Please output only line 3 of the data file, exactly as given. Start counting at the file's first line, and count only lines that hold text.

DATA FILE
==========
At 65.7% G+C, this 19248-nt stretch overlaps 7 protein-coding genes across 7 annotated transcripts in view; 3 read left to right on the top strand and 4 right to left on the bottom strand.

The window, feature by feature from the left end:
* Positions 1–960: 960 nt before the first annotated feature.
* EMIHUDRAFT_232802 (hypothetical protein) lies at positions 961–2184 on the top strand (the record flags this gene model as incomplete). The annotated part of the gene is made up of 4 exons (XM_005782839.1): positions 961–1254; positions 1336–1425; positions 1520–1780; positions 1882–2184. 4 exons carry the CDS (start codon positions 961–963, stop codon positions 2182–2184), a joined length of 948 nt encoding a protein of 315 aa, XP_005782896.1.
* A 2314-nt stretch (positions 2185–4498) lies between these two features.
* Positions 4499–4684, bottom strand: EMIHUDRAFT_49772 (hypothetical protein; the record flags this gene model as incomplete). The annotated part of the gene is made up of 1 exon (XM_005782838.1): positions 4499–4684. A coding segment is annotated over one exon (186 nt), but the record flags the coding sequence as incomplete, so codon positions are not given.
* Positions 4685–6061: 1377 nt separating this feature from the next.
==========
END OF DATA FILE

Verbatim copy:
* Positions 1–960: 960 nt before the first annotated feature.